The majority of the Earth’s biosphere exists at permanently cold temperatures, below 5 °C, and includes multiple cryoenvironments (<0 °C), many of which are characterized by some of the most dry, low biomass, cold, and salty conditions on Earth. Despite these harsh conditions, microorganisms capable of metabolic activity and even growth in situ have been reported in these habitats and include bacteria, archaea, algae, fungi [1,2,3]. These cold-adapted microorganisms are termed as psychrophilic (optimum temperature below 15 °C) or psychrotolerant (optimum above 15 °C) [4], and are able to maintain viability for thousands of years in glacial ice [5, 6]. Microbial communities in these environments have to overcome numerous biochemical and physiological challenges, including low water and nutrient availability, high oxidative stress, high solar irradiation, and multiple freeze-thaw cycles, coupled with a major decrease in membrane fluidity, enzymatic activity, and protein folding, and with the creation of stable secondary inhibitory DNA/RNA structures [4, 7,8,9].

While numerous studies have investigated bacteria, archaea and algae from Arctic and Antarctica environments [4, 10, 11], there has been a recent interest in fungi inhabiting these environments [12,13,14]. Many fungal species have been isolated and characterized from a diversity of extreme environments, such as brines [15], Arctic glaciers, and Antarctica rocks and deserts [5, 16, 17]. Fungi play key roles in the cryosphere as they are important facilitators of primary biomass production through endophytic and lichenic relationships [18, 19] and are involved in the nutrients recycling [20]. Although many basidiomycetous yeasts are adapted to low temperatures and detected in a broad range of cold ecosystems [21, 22], their adaptation strategies to low temperatures are not fully understood. Molecular mechanisms enabling yeast survival include the production of antifreeze and cold-active proteins, compatible solutes, and an increase in membrane fluidity [5, 23].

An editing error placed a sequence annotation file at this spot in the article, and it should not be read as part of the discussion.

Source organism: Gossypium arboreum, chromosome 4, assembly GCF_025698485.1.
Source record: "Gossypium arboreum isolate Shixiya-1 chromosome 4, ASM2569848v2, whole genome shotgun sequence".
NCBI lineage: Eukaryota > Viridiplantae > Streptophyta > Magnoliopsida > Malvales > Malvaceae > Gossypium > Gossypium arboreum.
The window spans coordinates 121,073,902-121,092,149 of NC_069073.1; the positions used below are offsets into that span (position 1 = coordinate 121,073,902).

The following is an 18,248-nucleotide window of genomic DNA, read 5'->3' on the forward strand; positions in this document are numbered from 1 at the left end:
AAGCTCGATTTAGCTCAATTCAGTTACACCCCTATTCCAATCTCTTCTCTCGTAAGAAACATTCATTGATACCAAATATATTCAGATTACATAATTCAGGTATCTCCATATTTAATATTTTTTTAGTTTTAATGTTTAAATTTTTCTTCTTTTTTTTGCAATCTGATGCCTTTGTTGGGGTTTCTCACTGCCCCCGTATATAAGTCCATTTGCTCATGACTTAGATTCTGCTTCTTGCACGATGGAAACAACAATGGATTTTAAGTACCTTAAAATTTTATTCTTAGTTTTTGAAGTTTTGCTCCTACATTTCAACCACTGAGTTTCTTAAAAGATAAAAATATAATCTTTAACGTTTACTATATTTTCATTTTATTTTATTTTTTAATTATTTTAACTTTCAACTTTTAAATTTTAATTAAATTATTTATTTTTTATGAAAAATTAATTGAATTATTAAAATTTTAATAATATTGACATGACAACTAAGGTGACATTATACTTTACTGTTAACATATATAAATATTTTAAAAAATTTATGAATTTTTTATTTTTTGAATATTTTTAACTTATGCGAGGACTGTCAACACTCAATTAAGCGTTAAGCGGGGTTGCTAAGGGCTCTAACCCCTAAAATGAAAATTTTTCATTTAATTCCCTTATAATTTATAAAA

For example, the heterotrophic Rhodotorula yeasts are unicellular and pink-pigmented [24, 25] and have been isolated in many cold habitats [26]; numerous cold-adapted species, including R. aurantiaca, R. psychrophila, R. psychrophenolica, R. glacialis, and R. himalayensis [27, 28] have been identified. More recently, we isolated the putative novel psychrotolerant Rhodotorula JG1b strain from ~150,000-year-old ice-cemented permafrost soil from University Valley, in the McMurdo Dry Valleys of Antarctica [24], one of the coldest and driest places on Earth [29]. Rhodotorula JG1b was one of only six microorganisms isolated and sequenced form this ice-cemented permafrost. It was capable of growth at temperatures as low as −10 °C [1] and tolerated up to 15% NaCl and 12% perchlorate [24].

In this study, Rhodotorula JG1 was used as a model yeast to determine its adaptations to cold temperatures and how it survives in one of the coldest environments on Earth. Our objectives were to determine the phylogenetic position of Rhodotorula JG1b within the Rhodotorula genus and to identify and characterize its metabolic activity pathways and regulatory mechanisms in response to cold. To determine R. frigidialcoholis’ response to colder temperatures, we characterized this strain’s metabolic capabilities at 0 °C, performed transcriptomic mRNAseq analysis in cultures grown at 0 and 23 °C, and assessed this species’ ethanol production capability at 0 °C compared to 23 °C. In addition, we analyzed the short non-coding RNAs to determine their role in post-transcriptional gene regulation to cold adaptation.

Materials and methods

Taxonomic analysis

Rhodotorula JG1b was isolated from ice-cemented permafrost soil in University Valley (Antarctica) (24). To determine the phylogenetic position of Rhodotorula JG1b, we performed phylogenetic, phenotypic, metabolic, and physiological characterization of this strain. Phylogenetic characterization and analyses were performed using the small and large subunits of the rRNA gene, the internal transcribed spacers (ITS) 1 and 2, translation elongation factor 1-α (TEF), and cytochrome b as well as publicly available whole genome sequences of the Rhodotorula genus (Supplementary Fig. S1). Detailed methodology of the phylogenetic analyses is described in the Supplementary material (Supplementary File 1 and Supplementary Fig. S2).